More than 90% of households with a college-educated parent use the Internet, but fewer than 50% of households with less than a high-school education have Internet access.
President Barack Obama is hoping to end this disparity. This week his administration announced the 27-city (and one Native American reservation) launch of ConnectHome, a new initiative with HUD-selected communities, the private sector, and the federal government to expand high-speed broadband to more families across the country. The pilot initiative will initially reach over 275,000 low-income households – and nearly 200,000 children – with the support they need to access the Internet at home.
ConnectHome builds on Obama’s ConnectED initiative that is on track to connect 99% of K-12 students to high-speed Internet in their classrooms and libraries over the next five years. ConnectHome will help ensure that these students still have access to high-speed Internet once they are home.
A new analysis released by the President’s Council of Economic Advisers (CEA) illustrates that some Americans are still unable to benefit from high-speed broadband, especially America’s lower-income children. In fact, black and Hispanic households are also 16 and 11 percentage points less likely to have an Internet connection than white households, respectively, while Native American households trail white ones by 19 percentage points.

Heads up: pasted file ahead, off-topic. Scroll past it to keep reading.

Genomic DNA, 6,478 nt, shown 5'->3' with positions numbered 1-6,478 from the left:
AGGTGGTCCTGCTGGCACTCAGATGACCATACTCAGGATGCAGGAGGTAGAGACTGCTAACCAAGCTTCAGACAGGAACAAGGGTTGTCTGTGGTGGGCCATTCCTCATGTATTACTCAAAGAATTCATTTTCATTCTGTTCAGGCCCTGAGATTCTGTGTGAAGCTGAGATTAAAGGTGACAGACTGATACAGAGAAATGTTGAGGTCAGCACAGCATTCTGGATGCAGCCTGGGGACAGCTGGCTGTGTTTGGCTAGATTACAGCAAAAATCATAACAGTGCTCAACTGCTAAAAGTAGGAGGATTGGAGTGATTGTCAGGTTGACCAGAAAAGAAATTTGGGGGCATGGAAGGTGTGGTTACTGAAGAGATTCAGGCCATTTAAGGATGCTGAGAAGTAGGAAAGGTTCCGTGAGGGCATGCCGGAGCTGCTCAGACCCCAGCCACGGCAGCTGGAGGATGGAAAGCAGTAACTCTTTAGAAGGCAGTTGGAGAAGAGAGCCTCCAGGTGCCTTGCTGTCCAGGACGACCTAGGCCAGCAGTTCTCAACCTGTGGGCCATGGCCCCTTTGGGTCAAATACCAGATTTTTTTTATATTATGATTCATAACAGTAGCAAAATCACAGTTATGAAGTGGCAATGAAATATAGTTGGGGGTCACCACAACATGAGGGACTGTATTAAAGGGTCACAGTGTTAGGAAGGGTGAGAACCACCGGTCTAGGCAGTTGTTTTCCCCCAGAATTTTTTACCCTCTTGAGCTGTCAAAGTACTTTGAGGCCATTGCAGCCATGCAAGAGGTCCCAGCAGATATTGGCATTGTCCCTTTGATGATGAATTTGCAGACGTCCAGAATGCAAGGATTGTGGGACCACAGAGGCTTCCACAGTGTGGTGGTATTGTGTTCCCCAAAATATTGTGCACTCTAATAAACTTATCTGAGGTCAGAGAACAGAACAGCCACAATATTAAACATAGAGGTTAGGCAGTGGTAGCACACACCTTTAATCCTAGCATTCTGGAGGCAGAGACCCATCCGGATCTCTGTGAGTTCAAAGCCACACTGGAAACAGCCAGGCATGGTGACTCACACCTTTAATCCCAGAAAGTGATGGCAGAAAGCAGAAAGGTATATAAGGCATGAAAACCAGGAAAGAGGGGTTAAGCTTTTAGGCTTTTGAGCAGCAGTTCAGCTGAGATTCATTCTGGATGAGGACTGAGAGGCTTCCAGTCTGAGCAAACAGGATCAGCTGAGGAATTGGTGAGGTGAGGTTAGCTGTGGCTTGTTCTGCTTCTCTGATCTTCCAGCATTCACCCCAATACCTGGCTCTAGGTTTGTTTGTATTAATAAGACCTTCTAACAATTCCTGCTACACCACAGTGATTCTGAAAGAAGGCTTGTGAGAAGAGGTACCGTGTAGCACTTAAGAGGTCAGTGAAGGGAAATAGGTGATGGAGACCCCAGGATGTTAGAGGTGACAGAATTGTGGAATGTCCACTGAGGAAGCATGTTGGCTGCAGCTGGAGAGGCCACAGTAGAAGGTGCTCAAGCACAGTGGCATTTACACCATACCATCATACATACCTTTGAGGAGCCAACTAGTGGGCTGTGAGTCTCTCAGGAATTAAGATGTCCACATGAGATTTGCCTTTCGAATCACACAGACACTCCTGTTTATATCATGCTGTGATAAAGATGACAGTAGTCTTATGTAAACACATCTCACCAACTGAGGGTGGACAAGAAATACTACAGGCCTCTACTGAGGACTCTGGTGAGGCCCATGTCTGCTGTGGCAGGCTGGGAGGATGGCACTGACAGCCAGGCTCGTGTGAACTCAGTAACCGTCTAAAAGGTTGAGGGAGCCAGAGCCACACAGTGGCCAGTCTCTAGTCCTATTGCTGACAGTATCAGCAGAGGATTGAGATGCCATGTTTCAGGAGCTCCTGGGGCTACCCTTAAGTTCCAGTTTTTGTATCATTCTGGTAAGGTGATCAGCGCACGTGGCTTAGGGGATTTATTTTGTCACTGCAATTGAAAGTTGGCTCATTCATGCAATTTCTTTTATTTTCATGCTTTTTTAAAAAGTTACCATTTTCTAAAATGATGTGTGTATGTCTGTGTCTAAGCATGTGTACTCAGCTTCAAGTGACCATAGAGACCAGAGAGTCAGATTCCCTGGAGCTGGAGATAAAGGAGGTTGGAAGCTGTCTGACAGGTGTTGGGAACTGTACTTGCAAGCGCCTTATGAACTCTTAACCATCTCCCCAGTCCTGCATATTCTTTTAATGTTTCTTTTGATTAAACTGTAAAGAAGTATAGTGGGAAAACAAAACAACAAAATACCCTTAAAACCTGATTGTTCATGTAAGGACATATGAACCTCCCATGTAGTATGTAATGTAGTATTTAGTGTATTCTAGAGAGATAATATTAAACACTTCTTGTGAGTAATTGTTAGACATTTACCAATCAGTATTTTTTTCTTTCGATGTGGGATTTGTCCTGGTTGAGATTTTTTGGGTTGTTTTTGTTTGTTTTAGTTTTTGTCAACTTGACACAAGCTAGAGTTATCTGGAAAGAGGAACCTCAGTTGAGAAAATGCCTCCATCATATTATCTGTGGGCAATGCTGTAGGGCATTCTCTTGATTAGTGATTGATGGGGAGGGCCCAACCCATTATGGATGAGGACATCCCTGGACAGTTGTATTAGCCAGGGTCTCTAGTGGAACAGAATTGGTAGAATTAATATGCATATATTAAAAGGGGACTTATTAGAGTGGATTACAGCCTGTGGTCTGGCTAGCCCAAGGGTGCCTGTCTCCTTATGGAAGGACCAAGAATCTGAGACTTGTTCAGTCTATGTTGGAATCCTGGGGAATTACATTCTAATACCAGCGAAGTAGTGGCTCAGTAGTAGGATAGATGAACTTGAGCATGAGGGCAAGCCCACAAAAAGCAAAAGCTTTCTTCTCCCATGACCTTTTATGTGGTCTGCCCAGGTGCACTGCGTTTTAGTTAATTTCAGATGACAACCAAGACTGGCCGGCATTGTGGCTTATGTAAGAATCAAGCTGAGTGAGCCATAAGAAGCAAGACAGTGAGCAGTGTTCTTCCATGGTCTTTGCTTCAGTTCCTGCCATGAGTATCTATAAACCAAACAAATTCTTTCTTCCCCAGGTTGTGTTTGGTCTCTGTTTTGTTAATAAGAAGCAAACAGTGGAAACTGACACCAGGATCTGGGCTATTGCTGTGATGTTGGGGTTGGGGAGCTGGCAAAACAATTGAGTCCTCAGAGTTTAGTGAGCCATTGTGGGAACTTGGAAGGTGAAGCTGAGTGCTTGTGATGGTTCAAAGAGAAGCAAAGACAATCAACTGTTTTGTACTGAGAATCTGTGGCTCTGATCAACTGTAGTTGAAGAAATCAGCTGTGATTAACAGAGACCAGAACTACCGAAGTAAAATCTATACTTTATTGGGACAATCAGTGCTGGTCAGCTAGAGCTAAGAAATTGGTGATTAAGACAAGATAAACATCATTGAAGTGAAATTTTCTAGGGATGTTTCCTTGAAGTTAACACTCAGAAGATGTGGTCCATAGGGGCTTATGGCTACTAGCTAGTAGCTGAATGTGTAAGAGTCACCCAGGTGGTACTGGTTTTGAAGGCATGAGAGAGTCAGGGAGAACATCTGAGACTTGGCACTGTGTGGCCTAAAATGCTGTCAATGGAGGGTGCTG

Internet Service Providers, non-profits, and the private sector will offer broadband access, technical training, digital literacy programs, and devices for residents in assisted housing units. Eight nationwide Internet Service Providers have announced they are partnering with mayors, public housing authorities, non-profit groups, and for-profit entities to bridge the gap in digital access for students living in assisted housing units.
For example: In Google Fiber markets (including the ConnectHome cities of Atlanta, Durham, Kansas City, and Nashville), Google Fiber will offer $0 monthly home Internet service to residents in select public housing authority properties and will partner with community organizations on computer labs and digital literacy programming to bridge the digital divide, especially for families with K-12 students.
While many middle-class U.S. students go home to Internet access, allowing them to do research, write papers, and communicate digitally with their teachers and other students, too many lower-income children go unplugged every afternoon when school ends. Students who don’t have broadband internet access at home perform worse on standardized tests, and have difficulty applying for and securing jobs, the White House asserts. This ‘homework gap’ runs the risk of widening the achievement gap, denying hardworking students the benefit of a technology-enriched education. The ConnectHome initiative seeks to reverse this trend.